Sometimes getting to higher ground requires reaching rock bottom. That, in a nutshell, is how charity: water founder Scott Harrison describes his journey from self-absorbed New York City club promoter to an entrepreneurial philanthropist set on changing the world. A decade in nightlife left the Philadelphia-born, New Jersey-raised Harrison a hollow, unsatisfied shell. He wanted to do something substantial, fulfilled, inherently good. A self-reflecting eureka moment led to a forsaking of the promoter business and a promise to dedicate a year in the service of others. Harrison soon found himself on a boat filled with doctors, traveling through Liberia and taking photographs of the facially disfigured. It was here that he was confronted with the incomprehensible conditions that much of the world grapples with every single day. Even the most basic of necessities seemed painfully out of reach for the thousands of people that Harrison came across. Water struck him as a particular concern. He came back to New York City with a mission. That mission manifested as charity: water, a non-profit designed to provide clean and safe drinking water to developing nations’ less fortunate.
A decade after its 2006 inception, charity: water has raised over $200 million dollars. Harrison and his team have funded 21,118 projects in 24 countries, changing the lives of millions of people. The non-profit’s impact has been considerable and broad. But, like many small businesses, charity:water started as a kernel of thought, very little money, and the consistent, relentless efforts of its founder. Harrison wasn’t selling a service or making a product, but he bootstrapped his dream for humanity into existence like other entrepreneurs. For Harrison, if that meant sleeping on the floor of his friend’s apartment, so be it. If that meant working alone until he could afford a bigger team, so be it. Harrison spent much of his life benefitting from the easy excess of New York City. It was time to give back.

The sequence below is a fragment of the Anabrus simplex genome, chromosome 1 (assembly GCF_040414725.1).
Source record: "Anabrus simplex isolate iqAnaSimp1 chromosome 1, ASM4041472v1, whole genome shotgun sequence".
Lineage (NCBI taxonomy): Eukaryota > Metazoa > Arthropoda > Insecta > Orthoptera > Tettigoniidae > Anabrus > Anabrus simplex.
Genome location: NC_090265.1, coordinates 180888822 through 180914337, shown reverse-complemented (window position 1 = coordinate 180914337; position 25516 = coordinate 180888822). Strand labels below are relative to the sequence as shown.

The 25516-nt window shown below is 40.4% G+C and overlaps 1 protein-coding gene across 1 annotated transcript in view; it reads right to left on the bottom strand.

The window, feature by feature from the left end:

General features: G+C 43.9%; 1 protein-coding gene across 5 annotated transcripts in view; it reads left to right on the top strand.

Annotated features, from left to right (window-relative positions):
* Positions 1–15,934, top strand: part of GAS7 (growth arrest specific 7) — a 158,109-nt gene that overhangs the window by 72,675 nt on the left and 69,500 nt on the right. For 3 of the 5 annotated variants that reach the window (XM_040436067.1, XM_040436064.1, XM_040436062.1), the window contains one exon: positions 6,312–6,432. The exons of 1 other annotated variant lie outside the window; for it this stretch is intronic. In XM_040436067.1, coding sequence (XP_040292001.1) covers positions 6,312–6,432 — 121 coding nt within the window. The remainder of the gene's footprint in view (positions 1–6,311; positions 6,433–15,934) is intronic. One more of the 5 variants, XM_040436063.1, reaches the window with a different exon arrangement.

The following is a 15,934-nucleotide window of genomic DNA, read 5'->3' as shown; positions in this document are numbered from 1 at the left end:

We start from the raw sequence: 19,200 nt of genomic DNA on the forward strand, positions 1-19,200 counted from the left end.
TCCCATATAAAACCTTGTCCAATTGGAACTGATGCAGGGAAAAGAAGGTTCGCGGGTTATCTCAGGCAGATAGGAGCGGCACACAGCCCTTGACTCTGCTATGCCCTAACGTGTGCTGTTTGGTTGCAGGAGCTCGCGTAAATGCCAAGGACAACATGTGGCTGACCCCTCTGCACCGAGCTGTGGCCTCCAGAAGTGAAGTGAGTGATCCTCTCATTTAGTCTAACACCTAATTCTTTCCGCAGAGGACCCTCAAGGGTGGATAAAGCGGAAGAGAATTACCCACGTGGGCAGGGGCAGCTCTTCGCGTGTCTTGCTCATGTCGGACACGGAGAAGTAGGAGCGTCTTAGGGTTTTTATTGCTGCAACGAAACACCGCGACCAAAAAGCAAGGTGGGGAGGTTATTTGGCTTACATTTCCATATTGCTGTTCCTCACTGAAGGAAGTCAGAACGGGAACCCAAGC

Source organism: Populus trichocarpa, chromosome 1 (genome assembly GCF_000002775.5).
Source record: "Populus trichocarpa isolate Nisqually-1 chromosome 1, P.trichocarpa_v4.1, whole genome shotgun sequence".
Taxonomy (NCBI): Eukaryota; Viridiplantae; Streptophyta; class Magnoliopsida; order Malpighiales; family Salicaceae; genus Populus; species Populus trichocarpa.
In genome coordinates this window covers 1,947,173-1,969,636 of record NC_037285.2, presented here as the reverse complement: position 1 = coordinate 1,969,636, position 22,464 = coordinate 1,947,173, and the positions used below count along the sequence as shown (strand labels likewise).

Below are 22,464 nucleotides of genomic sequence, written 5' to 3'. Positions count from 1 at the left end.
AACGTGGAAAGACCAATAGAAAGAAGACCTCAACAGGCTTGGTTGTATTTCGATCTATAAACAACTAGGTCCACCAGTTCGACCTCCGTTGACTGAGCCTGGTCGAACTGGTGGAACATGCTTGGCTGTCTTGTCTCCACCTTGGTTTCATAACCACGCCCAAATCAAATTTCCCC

And give back charity: water does. The nonprofit operates under a 100-percent model, in which every penny donated to the cause goes to the cause. Overhead is covered by dedicated donations that go into a separate fund, supported by angel investors keen on keeping the proverbial lights on. Knowing the inherent distrust many have for charities, Harrison has built charity: water on the premise of extreme transparency. On their website, you can access audit reports and salary surveys as far back as 2007. On Google Earth, every completed water project is denoted by a black and yellow pin with an accompanying photograph and story. In interviews, Harrison and his team are just as honest about their failures as they are their successes, readily acknowledging the hurdles they face. It’s an ambitious project, but one Harrison has dedicated himself to fully.
In our 6th installment of the Nitty-Gritty, Bond Street founder David Haber hosts a live discussion with Harrison to talk project sustainability, modernizing the charitable sphere, and scaling for good.